Document Type


Article Version

Publisher's PDF

Publication Date

Summer 2000


This article critically examines several theoretical perspectives which deal with the origins of capitalism in western Europe. The author examines the main arguments elaborated in these perspectives and attempts to rethink the long-term history of socioeconomic and political processes. In seeking to comprehend the transition from feudalism to capitalism, one should attempt to look at the European Middle Ages without prejudice and see to what extent, why, and how embryonic forms and features of capitalism within an intercity-state system came into being, matured, expanded, and intensified during the "long" sixteenth century. An alternative theoretical framework is presented, based on the hypothesis that one should move beyond the limited focus of the nation-state as the exclusive unit of analysis, in order to comprehend the European transition.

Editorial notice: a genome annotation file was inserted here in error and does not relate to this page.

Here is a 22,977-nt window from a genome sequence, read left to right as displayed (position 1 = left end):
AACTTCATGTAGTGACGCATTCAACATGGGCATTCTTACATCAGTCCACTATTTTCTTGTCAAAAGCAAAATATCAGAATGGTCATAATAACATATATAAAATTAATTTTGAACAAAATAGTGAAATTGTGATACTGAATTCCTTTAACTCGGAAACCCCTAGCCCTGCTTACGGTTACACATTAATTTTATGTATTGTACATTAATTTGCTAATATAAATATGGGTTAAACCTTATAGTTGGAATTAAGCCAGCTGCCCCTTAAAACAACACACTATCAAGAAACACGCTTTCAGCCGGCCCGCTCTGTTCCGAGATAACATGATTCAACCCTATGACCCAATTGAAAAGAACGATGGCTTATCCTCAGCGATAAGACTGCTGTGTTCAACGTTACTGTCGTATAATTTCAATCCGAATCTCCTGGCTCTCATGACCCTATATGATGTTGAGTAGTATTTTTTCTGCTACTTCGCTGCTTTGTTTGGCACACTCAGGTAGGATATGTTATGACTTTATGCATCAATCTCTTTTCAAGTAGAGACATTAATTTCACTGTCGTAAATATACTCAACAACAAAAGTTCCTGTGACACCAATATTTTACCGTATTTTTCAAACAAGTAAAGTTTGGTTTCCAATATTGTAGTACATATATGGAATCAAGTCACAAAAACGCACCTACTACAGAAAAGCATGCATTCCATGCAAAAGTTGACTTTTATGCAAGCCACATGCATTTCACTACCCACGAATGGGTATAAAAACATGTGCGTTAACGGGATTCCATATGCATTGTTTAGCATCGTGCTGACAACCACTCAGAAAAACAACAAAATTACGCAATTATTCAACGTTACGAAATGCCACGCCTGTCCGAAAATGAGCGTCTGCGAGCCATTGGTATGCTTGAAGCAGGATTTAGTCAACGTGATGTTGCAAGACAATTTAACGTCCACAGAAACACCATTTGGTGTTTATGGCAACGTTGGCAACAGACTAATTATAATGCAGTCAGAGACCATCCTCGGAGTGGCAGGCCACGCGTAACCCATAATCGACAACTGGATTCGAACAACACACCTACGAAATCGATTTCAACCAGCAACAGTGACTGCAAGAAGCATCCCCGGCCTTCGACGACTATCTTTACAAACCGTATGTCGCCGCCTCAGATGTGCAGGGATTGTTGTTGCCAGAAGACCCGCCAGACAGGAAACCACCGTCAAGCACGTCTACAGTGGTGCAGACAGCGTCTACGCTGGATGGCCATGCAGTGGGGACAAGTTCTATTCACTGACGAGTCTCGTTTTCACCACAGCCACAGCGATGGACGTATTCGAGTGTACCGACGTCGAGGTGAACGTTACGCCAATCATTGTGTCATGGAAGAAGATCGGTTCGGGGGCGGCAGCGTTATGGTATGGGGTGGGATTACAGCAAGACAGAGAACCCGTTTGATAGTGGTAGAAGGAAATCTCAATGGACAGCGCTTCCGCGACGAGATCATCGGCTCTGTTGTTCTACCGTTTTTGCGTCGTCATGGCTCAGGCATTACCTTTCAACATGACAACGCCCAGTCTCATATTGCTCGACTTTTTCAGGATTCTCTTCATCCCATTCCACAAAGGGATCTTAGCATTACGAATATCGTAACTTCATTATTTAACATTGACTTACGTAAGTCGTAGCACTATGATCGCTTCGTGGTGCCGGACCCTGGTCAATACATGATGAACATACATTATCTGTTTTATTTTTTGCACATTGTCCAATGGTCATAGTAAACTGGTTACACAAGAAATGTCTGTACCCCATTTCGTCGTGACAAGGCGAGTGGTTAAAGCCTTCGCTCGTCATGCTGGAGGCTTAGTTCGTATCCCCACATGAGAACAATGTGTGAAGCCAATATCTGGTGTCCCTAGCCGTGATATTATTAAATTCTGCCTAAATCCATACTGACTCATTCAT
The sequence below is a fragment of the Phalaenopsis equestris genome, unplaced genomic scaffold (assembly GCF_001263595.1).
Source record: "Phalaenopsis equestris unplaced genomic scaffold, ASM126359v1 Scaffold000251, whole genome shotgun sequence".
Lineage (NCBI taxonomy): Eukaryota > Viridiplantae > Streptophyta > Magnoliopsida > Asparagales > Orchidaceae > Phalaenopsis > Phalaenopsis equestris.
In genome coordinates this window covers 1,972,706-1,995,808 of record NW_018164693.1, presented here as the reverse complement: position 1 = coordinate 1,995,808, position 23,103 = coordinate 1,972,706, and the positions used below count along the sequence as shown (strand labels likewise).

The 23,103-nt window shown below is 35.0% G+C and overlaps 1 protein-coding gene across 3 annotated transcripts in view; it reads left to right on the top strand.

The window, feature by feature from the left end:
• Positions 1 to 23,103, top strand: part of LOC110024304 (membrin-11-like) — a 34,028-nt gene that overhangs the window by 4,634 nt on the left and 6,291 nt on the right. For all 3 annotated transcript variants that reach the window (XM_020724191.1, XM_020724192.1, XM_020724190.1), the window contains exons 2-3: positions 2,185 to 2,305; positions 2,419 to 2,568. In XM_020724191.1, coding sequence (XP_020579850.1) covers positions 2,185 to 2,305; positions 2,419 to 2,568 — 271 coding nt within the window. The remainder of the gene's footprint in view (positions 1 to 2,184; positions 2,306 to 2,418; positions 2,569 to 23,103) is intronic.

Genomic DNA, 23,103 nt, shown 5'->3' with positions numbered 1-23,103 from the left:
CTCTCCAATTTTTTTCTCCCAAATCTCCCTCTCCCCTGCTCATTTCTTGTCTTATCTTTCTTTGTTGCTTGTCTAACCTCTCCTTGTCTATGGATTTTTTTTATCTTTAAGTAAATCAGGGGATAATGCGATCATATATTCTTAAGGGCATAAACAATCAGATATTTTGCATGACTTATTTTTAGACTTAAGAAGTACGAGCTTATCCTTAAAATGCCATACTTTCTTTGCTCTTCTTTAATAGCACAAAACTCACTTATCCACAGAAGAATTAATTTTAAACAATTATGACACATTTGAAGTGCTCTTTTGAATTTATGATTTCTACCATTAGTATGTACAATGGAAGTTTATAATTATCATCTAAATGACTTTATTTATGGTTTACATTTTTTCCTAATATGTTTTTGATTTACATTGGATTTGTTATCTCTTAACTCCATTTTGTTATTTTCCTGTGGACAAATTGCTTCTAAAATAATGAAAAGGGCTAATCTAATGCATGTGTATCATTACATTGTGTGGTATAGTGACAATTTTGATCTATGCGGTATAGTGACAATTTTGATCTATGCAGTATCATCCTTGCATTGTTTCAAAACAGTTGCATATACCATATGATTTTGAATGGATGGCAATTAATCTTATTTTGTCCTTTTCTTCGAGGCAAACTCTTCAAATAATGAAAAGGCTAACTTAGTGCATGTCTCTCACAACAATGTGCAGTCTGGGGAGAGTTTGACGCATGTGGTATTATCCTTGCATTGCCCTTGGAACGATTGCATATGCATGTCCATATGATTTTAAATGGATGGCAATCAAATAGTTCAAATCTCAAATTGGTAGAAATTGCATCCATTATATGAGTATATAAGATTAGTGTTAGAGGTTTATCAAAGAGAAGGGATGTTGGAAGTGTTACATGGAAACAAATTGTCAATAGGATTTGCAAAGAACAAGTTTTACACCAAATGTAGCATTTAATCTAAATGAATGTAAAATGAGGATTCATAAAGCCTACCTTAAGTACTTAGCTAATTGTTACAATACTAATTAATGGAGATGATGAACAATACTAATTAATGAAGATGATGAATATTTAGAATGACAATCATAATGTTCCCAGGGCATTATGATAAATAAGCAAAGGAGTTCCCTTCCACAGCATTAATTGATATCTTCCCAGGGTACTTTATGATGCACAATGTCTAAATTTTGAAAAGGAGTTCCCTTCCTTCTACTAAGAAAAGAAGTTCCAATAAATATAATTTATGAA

[ A substantially revised version of this article was translated into Japanese and published in the Japanese quarterly journal KAN, Vol. 34, July 2008, p.186-211.]


Copyright 2000 SUNY Binghamton University

Archived with the permission of the author and the copyright holder.

Publication Title

Review of the Fernand Braudel Center

Published Citation

Mielants, Eric. “Perspectives on the Origins of Merchant Capitalism in Europe” in Review of the Fernand Braudel Center, Vol. 23 (2), Fall 2000, p.229-292.

Peer Reviewed